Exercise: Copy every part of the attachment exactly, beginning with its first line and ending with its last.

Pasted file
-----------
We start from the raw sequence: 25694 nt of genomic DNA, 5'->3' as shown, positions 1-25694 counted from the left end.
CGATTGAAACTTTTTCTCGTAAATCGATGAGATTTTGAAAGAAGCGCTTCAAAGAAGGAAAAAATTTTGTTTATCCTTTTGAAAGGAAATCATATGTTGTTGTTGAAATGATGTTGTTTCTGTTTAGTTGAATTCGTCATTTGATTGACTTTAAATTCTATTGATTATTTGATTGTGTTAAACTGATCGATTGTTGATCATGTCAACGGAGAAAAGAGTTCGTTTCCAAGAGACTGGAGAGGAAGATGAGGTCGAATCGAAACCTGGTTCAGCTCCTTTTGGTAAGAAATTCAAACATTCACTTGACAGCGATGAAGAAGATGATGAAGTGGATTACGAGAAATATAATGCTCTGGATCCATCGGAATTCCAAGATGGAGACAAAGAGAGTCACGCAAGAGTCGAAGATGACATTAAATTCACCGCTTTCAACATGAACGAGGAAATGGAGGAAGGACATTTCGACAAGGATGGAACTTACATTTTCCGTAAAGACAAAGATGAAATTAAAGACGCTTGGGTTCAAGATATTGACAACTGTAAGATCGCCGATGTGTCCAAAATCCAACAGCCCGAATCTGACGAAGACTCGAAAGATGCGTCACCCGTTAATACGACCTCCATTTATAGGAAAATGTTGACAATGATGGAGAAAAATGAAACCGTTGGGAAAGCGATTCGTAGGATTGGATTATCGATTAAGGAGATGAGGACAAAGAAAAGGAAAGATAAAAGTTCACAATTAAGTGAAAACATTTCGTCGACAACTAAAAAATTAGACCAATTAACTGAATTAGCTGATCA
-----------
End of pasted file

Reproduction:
We start from the raw sequence: 25694 nt of genomic DNA, 5'->3' as shown, positions 1-25694 counted from the left end.
CGATTGAAACTTTTTCTCGTAAATCGATGAGATTTTGAAAGAAGCGCTTCAAAGAAGGAAAAAATTTTGTTTATCCTTTTGAAAGGAAATCATATGTTGTTGTTGAAATGATGTTGTTTCTGTTTAGTTGAATTCGTCATTTGATTGACTTTAAATTCTATTGATTATTTGATTGTGTTAAACTGATCGATTGTTGATCATGTCAACGGAGAAAAGAGTTCGTTTCCAAGAGACTGGAGAGGAAGATGAGGTCGAATCGAAACCTGGTTCAGCTCCTTTTGGTAAGAAATTCAAACATTCACTTGACAGCGATGAAGAAGATGATGAAGTGGATTACGAGAAATATAATGCTCTGGATCCATCGGAATTCCAAGATGGAGACAAAGAGAGTCACGCAAGAGTCGAAGATGACATTAAATTCACCGCTTTCAACATGAACGAGGAAATGGAGGAAGGACATTTCGACAAGGATGGAACTTACATTTTCCGTAAAGACAAAGATGAAATTAAAGACGCTTGGGTTCAAGATATTGACAACTGTAAGATCGCCGATGTGTCCAAAATCCAACAGCCCGAATCTGACGAAGACTCGAAAGATGCGTCACCCGTTAATACGACCTCCATTTATAGGAAAATGTTGACAATGATGGAGAAAAATGAAACCGTTGGGAAAGCGATTCGTAGGATTGGATTATCGATTAAGGAGATGAGGACAAAGAAAAGGAAAGATAAAAGTTCACAATTAAGTGAAAACATTTCGTCGACAACTAAAAAATTAGACCAATTAACTGAATTAGCTGATCA